Peñasquito’s Predictive System Monitors Fatigue

Apr 4, 2019 6:30 AM ET

Fatigue, readiness and sleep health have become a critical component of health and safety in the workplace.  Fatigue is often invisible and difficult to predict, and it is among the most complex risks workers face today. Effective fatigue and readiness management require more than simply measuring the prior night’s sleep.

Goldcorp’s Peñasquito mine is staying alert to the risk of fatigue-related accidents and implementing a predictive system for monitoring fatigue as part of the site’s risk management.

In 2018, six Potentially Fatal Occurrences (PFO) at Peñasquito were directly related to drivers feeling either tired or exhausted. Five of those PFOs resulted in collisions with haul trucks, and fatigue experienced by drivers was identified as an important contributing factor in the collisions.

In response to these risks, and in order to better understand the role that fatigue plays in our operations, Peñasquito decided to look for new solutions that could be adapted to the Guardvant system, which is currently installed on haul trucks to monitor fatigue. Guardvant is an eye-tracking technology that detects whether a driver is distracted or is falling asleep at the wheel. A laptop and camera on the vehicle’s dashboard measure the driver’s eyelid movements and identifies the onset of fatigue and micro-sleeps.

The team at Peñasquito, along with Fatigue Science, a leading expert in fatigue measurement, prediction and analysis solutions, launched a pilot test in the third quarter of 2018. The goal was to evaluate the severity level of fatigue risk in 70 individuals. The participants wore Fatigue Science’s Readiband™, a wrist-worn device, for 30 days which measured the quantity and quality of their sleep, as well as their levels of alertness. The participants were divided into four groups in daytime and nighttime shifts.

The test results indicated that participants experienced fatigue impairment during 18.9% of total working hours, and that their sleep lasted an average of 6.2 hours. The day shift participants experienced fatigue during 8.9% of total working hours, and that their sleep lasted an average of 6.4 hours. Exposure to fatigue decreased slightly during the shift. The night shift participants experienced fatigue during 49.0% of total working hours, they were in a state of fatigue while working, and their sleep lasted an average of 5.4 hours. The results provided Peñasquito with a baseline for monitoring improvements in levels of alertness and confirmed that the site needed to improve fatigue risk management.

As a result, Peñasquito is deploying a predictive fatigue management solution to more than 1,000 employees at the mine. Mine employees are equipped with the Readiband™ wristbands, and its mobile software application, so they can manage their personal readiness and fatigue levels in advance of and during their shift. In the interest of worker safety, management also utilizes a fatigue prediction dashboard prior to the start of each shift to proactively assess and intervene on any operations personnel who are projected to become at risk of experiencing high levels of fatigue during their upcoming shift, and support workers who present acute or chronic fatigue.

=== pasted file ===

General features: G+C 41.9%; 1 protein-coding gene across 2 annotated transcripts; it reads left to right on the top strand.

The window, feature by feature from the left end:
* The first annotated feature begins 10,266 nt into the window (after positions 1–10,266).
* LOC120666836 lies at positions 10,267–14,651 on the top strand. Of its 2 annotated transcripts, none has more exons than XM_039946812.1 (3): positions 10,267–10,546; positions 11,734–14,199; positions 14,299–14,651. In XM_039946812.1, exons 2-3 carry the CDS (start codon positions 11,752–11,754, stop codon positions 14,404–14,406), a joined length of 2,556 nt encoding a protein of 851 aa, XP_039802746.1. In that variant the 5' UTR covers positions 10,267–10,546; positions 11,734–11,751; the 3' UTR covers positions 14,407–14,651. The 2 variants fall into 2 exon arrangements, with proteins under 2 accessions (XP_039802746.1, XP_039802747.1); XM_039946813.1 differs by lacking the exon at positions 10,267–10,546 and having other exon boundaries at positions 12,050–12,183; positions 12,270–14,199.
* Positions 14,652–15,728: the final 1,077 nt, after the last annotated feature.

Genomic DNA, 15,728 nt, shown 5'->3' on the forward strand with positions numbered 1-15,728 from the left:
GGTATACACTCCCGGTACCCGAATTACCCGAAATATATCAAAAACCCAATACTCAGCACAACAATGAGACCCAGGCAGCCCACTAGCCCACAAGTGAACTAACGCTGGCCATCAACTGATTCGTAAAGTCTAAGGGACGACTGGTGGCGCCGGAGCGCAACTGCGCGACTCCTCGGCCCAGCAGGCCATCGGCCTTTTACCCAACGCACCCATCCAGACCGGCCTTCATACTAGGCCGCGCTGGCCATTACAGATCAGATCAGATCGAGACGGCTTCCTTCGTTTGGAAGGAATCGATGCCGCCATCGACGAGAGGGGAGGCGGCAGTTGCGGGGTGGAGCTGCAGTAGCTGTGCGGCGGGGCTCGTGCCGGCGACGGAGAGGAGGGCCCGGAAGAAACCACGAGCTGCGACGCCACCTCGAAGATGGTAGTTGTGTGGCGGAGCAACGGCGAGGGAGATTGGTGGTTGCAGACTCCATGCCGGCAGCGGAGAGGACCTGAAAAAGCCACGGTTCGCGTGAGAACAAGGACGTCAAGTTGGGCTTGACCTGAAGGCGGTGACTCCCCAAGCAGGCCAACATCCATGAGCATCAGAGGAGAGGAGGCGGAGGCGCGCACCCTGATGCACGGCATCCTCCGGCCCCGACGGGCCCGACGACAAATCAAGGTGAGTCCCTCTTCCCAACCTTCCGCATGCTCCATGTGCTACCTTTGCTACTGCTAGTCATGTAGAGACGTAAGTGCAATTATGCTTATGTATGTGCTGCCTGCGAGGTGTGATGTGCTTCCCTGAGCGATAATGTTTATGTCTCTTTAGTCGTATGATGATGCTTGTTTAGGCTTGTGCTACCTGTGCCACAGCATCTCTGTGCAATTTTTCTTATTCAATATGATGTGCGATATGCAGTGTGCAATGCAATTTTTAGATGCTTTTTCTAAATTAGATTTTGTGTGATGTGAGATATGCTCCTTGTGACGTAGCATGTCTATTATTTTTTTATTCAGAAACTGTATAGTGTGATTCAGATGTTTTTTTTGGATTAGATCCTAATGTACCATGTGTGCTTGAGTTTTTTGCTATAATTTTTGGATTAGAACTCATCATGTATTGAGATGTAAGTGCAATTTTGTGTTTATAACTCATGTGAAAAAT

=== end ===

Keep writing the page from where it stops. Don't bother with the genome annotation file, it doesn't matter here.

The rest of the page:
The implementation began at the end of January 2019 and will last 12 months. The goal is to measure the quality and quantity of sleep and create health profiles for each worker, mainly drivers. The new health profiles may suggest changes in lifestyle, such as increased hours of sleep, as well as improved nutrition onsite and offsite.

“We understand that monitoring and addressing worker readiness and fatigue has substantial economic benefits including the reduction of injuries and lost time, while increasing worker satisfaction and productivity,” said Victor Vdovin, Mine Operations Manager at Peñasquito. “Through close collaboration with Fatigue Science, we have also obtained full support of Sindicato Nacional de Trabajadores Mineros, Metalúrgicos, Siderúrgicos y Similares de la República Mexicana which represents our mine employees, in deploying the fatigue management program. We want to ensure that every one of our people goes home safe at the end of every shift.”

In addition, during the following months, the site will be enhancing its fatigue monitoring technologies with the development and implementation of a Comprehensive Employee Health and Wellbeing Program. The program includes:

  • Routine medical check-ups and biological monitoring.
  • Studies of occupational pollutants (noise, silica, lead, etc.).
  • Promoting health: nutrition, smoking, sedentary lifestyle etc.
  • Fatigue risk management.
  • Lifestyle: sport facilities, dormitories, cafeterias.
  • Psychosocial factors.

Recognizing that fatigue is an operational and health risk and linked to quality of life at home and at work, as well as with factors such as open communication between personnel and supervisors, Peñasquito aims to utilize the combined technologies to make it possible to identify, manage, and predict fatigue before it occurs.  This will improve safety, performance, and levels of alertness, as well as to ensure mine operations are Safe Enough For Our Families.